Most people are well aware of the placebo effect as it pertains to medicine. The notion that simply thinking that a treatment will cure your symptoms is sometimes enough to make that treatment take effect.
But the placebo effect is by no means limited to medicine. Here are a few every day placebos.
The Elevator “Close Door” Button – It is a well-established fact that these buttons don’t actually speed up the process, and yet most of us still press it when we are in a hurry.
“HD” TV – I’m not suggesting that the HD technology is a hoax but it can be misleading. Unless you have the proper cables and an HD channel, the picture won’t be any better. And yet, even without the right cable or channel we are convinced the picture is better simply because of the “HD” on the TV.
Walk Signal Button – Many cities and towns have buttons at crosswalks that allow a pedestrian to speed up the arrival of a walk signal. And in many places, they do exactly what they promise to do. But not everywhere.
The City of New York admitted several years ago that most of the “push button, wait for walk signal” buttons were no longer active, having long ago been replaced by automated systems that keep all the lights on a set timer.
Office Thermostats – I hate to break it to you, but big companies aren’t just going to let a chilly employee crank the heat up whenever he or she pleases. But if they simply locked the thermostat or put the controls out of reach, the employees would constantly complain. The solution: A thermostat that doesn’t actually do anything but placate the chilly masses.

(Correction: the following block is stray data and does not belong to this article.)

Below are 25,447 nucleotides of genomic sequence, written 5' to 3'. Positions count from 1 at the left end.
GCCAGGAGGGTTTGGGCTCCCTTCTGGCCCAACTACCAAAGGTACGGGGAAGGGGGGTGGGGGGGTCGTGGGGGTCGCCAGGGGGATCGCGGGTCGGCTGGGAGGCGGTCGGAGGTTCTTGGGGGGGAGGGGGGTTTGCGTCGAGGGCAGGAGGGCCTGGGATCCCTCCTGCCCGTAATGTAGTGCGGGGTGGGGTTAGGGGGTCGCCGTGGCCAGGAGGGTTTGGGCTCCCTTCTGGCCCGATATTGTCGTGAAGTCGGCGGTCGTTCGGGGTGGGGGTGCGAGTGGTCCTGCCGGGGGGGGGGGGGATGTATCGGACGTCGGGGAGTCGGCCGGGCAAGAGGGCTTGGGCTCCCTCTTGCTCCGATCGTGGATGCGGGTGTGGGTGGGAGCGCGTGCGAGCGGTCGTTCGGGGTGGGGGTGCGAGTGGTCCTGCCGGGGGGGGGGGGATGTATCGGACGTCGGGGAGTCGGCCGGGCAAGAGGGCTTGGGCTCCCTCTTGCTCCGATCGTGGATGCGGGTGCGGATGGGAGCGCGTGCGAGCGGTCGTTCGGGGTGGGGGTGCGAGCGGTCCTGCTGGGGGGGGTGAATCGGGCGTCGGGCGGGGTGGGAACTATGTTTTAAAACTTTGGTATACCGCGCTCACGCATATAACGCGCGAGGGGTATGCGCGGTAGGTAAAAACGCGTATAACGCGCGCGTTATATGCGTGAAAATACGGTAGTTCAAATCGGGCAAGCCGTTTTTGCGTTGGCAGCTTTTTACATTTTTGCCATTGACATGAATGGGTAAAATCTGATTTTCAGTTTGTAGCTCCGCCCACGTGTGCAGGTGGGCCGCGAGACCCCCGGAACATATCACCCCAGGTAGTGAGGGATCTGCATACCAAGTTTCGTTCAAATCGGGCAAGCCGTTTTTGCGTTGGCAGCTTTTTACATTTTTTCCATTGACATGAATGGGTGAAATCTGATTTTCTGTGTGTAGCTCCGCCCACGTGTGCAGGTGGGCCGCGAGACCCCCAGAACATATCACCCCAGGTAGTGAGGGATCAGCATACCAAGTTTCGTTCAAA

As annoying as these placebos can be, there is one that is a serious danger. The notion that sitting in church and listening to a sermon or Sunday School lesson is all it takes to become more like Jesus.
“But prove yourselves doers of the word, and not merely hearers who delude themselves. For if anyone is a hearer of the word and not a doer, he is like a man who looks at his natural face in a mirror; for once he has looked at himself and gone away, he has immediately forgotten what kind of person he was. But one who looks intently at the perfect law, the law of liberty, and abides by it, not having become a forgetful hearer but an effectual doer, this man will be blessed in what he does.” ~ James 1:22-25
Meditating on God’s word. Dwelling on it repeatedly, for long periods of time. Reflecting on it throughout the day. Letting it soak down deep to the very core of our being. That’s real soul medicine, the kind that enlightens and transforms. Once it takes root in us it can’t help but produce a new and different kind of doing in how we live life.